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Education expenditure

“But education’s not just good for children, it’s good for nations.

Investing in education isn’t just the right thing to do, it’s smart economics” Yoka Brandt. Developed countries have since time immemorial ensured that they pump money into education. We have however, only recently got epiphanized.

In the recent past, we have seen large amounts of money being allocated to education in the national budget: 2017-P6.80 billion; 2018-P7.97 billion; 2019-P8.2 billion; 2020-P9.01 billion, totalling 31.98 billion!

It however, is shocking that all around us the situation in public schools deteriorates further. The million Pula question is: WHERE DOES THE MONEY GO?  Seeing as there is no evidence of the money being used to improve schools in any way?

In 2018 Minister Mathambo said, “The largest share amounting to P7.97 billion or 17.7 percent of the total Ministerial Recurrent Budget, is proposed for allocation to the Ministry of Basic Education. This will primarily deliver on government’s firm commitment to prioritise human capital development, as indicated in the National Development Plan 11. This proposed provision caters for; payment of utilities, books, equipment, maintenance of facilities, food supplies in secondary schools, as well as other education-related commitments, including teachers’ salaries and allowances.”

In the 2020 budget speech, Finance Minister, Thapelo Matsheka said, “The Ministry of Basic Education is allocated the largest share of the proposed Ministerial recurrent budget amounting to P9.01 billion. The significant budget allocation demonstrates Government’s commitment to deliver on the human capital development priority, which is a prerequisite for the transition to a knowledge-based economy.”

Allow me to use Minister Mathambo’s 2018 speech as a point of reference to unpack how dire the situation in public school is at present.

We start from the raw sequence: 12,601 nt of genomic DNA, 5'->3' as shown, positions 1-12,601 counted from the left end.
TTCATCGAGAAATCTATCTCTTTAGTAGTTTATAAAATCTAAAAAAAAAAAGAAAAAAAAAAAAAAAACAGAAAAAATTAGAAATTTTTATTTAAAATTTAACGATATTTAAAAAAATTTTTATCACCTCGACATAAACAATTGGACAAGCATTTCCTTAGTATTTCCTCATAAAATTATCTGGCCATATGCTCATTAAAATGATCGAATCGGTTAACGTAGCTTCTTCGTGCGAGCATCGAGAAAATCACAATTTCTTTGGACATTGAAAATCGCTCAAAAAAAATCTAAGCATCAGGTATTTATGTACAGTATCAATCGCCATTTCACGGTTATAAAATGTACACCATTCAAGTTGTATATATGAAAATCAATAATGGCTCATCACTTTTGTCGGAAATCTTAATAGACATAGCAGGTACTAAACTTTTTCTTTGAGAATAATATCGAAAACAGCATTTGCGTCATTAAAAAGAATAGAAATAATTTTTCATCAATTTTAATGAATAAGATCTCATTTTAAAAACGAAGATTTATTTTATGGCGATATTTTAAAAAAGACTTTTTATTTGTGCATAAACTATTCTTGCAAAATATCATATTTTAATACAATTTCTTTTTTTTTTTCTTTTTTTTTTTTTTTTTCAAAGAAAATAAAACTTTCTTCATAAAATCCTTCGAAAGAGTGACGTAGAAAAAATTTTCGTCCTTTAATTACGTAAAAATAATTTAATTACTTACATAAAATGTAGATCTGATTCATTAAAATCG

Payment of utilities: utility bills debt runs over millions – water, electricity and telephone bills. Equipment: Which equipment because photo-copying machines have broken down? I recall at one point all Gaborone East JSSs schools using the Nanogang photocopying machine until it too broke down. In the recent past Gaborone West JSSs used the SSKM photocopier…which equipment? The sewing machines in HE labs aren’t working, stoves are dead! In the D&T labs machinery is dead, the science lab are now classrooms and sciences are taught orally and yet year in year out poor teachers are asked to account for results? As a subject, English should have at least six radios, but alas!

I’m reminded of 2012 when BEC tried to change the JC English Paper 4 such that instead of listening to the teacher read a passage, candidates would listen to a CD played on radio. The main question I advanced in my protest to the then Assistant Minister of Education, Keletso Rakhudu was, “How are we going to afford radios when we can’t afford the core text, English in Action? To date teachers read for students because there are no radios. Even though Listening is one of the skills taught, there are no radios for that.

Go to staff-rooms and see the things that teachers sit on! Learners are taught outside sitting on the floor! If they are fortunate enough to get a chair, they write on their lap! Where does the money go? If the situation is this desperate in urban schools, what more of schools I rural Botswana?

Books: There are no textbooks in schools! In ‘fortunate’ situations, 300+ learners share 40 textbooks, teachers have now devised a term for that, they call them class sets. You take them when you go to class and return them when the lesson ends.

Generally, most subject do not have a single textbook and teachers are forced to buy their own copies that they